Frequently Asked Questions

Do I need to supervise contractors on my site?

You’re planning to appoint a contractor to complete some refurbishment work on your premises. Do you need to make arrangements for this to be closely supervised or can you simply allow them to get on with the job?
Justification

You’re employing contractors for a refurbishment job. You considered doing it in-house but it quickly became apparent that you had neither the resources nor the knowledge to do it anywhere near as effectively as a contractor could. They have the equipment, trained and competent staff, etc.

However, now you’re hearing that you must directly supervise the work because if anything were to go wrong the HSE will come knocking on your door.
What’s the legal position?

Unfortunately, this is one instance where the law doesn’t spell out your duties. HSE guidance on the subject of managing contractors is equally vague. Rather than there being explicit instructions, the guidance points you towards the risk assessment process and “deciding on what is appropriate” .

Tip. As there is little in the way of mandatory or absolute duties when it comes to identifying what level of supervision is appropriate, you will have to make a judgement call on this.
Why you should do this

If there’s a serious accident, the HSE is likely to question your supervision and general contractor management arrangements.

Tip. To back up your decision, you will need a robust paper trail in place. This should detail what you have agreed with the contractor. Minutes of any meetings, tender documentation and e-mails that relate to the project should be kept handy.
Plan it out

Obviously, you want to avoid appointing a member of staff to supervise the contractor’s every move – especially if they’re completing tasks that may be unfamiliar to your staff. So how can you avoid this?

Tip 1. Obtain the services of the best contractor you can find. If they don’t leave anything to chance, then you won’t have to worry about checking them as often and perhaps intervening. We appreciate that this won’t always be easy, but it’s certainly worth the effort.

Tip 2. Carry out a full assessment of their abilities to complete the job. Start with a paperwork check, then look at previous projects, references, etc.

Tip 3. To enable the contractor to plan the job properly, give them as much information about your site as possible, including your operations and any site-specific risks. Also provide them with a contact who can provide additional information when it’s required.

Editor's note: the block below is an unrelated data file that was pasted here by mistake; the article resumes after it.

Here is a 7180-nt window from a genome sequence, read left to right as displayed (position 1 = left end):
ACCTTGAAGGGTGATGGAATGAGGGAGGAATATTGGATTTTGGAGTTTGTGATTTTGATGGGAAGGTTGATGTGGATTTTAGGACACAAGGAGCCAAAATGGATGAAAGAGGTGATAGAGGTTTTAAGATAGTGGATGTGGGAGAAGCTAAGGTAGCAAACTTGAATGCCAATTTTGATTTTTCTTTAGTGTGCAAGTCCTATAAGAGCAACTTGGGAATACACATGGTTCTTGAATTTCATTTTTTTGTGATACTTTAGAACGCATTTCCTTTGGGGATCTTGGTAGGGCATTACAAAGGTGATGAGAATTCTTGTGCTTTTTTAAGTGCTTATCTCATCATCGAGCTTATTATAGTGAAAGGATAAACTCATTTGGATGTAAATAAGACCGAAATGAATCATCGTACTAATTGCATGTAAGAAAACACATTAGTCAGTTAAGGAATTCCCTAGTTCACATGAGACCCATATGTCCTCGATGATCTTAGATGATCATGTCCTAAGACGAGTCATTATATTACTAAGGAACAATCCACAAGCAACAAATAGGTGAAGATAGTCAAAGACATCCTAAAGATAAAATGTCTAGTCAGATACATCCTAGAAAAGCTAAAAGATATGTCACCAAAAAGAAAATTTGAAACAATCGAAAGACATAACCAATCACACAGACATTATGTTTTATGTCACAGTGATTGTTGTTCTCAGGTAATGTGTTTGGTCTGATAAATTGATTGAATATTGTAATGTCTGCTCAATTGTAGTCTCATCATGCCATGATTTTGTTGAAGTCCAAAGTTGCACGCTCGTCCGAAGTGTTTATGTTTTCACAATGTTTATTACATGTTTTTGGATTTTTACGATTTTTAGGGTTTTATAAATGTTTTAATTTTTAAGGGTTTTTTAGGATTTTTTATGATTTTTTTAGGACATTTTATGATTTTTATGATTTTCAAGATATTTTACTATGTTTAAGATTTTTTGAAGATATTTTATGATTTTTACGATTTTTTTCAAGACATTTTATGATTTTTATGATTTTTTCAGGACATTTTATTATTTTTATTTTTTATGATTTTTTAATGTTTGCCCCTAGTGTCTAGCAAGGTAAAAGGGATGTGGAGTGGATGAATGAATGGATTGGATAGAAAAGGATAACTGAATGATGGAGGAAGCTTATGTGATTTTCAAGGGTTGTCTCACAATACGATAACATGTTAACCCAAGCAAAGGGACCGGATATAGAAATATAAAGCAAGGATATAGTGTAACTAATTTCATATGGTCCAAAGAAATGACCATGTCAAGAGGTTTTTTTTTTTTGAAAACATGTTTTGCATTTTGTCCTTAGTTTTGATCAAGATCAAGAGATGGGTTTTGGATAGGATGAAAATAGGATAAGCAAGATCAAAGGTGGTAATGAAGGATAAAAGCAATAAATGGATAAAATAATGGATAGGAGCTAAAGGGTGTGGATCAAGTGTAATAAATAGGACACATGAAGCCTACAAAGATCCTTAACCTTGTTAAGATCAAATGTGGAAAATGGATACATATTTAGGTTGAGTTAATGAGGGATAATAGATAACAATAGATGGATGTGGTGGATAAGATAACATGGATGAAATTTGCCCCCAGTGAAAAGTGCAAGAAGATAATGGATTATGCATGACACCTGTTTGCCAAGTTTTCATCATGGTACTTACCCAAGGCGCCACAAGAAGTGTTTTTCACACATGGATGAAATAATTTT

If things aren’t going to plan

Tip 1. If you’re concerned about the way the contractor is working, make this clear to their management rather than the site staff. Demand that they address any issues.

Tip 2. Be clear that if they don’t up their game you will remove them from site and not consider them for future projects.
You can avoid having to directly supervise the job if you have a competent contractor in place and provide them with detailed information about your site and any associated risks they may encounter. Step in if you have concerns and address issues with the contractor’s management rather than site staff.

Do I need to do installations training on the equipment I sell?

When it comes to professional products then the installation training can be seen as best practice but also a means to meet the suppliers’ duties under Section 6 of Health and Safety at Work etc. Act 1974 in that the customer has been given a basic understanding of how to use the product. Useful to keep a written record and the training can be tailored to the product – BAGMA at one time was promoting a central database of installation courses which members to could share the use of.

Again the use of a Section 6 waiver can only be used for work equipment being sold to a professional user as the HSW Act has to apply for the waiver to be required – and would only be needed if the equipment was not safe to use e.g. PTO guards broken/missing.

Do I need to pay for PPE or can I give an allowance?

The PPE provided must be suitable for the individual – that’s why it’s called “personal” protective equipment. Companies cannot charge employees for the provision of PPE – the PPE must be suitable e.g. fit testing RPE – you cannot ask an employee to contribute to the cost of RPE just because their face is a different shape to their colleagues – the same would be for safety footwear – peoples feet are different widths etc. and so a small selection will never be adequate – but most suppliers offer a range of options (also some will allow employees to try them on in their stores before supply to their employers).

Our FAQ’s says – “By virtue of Section 9 of the Health and Safety at Work etc. Act 1974, no charge can be made to the worker for the provision of PPE which is used only at work. Section 9 of the Health and Safety at Work etc. Act 1974 states: “No employer shall levy or permit to be levied on any employee of his any charge in respect of anything done or provided in pursuance of any specific requirement of the relevant statutory provisions”. Section 9 applies to these Regulations because they impose a ‘specific requirement’ – i.e. to provide PPE.”

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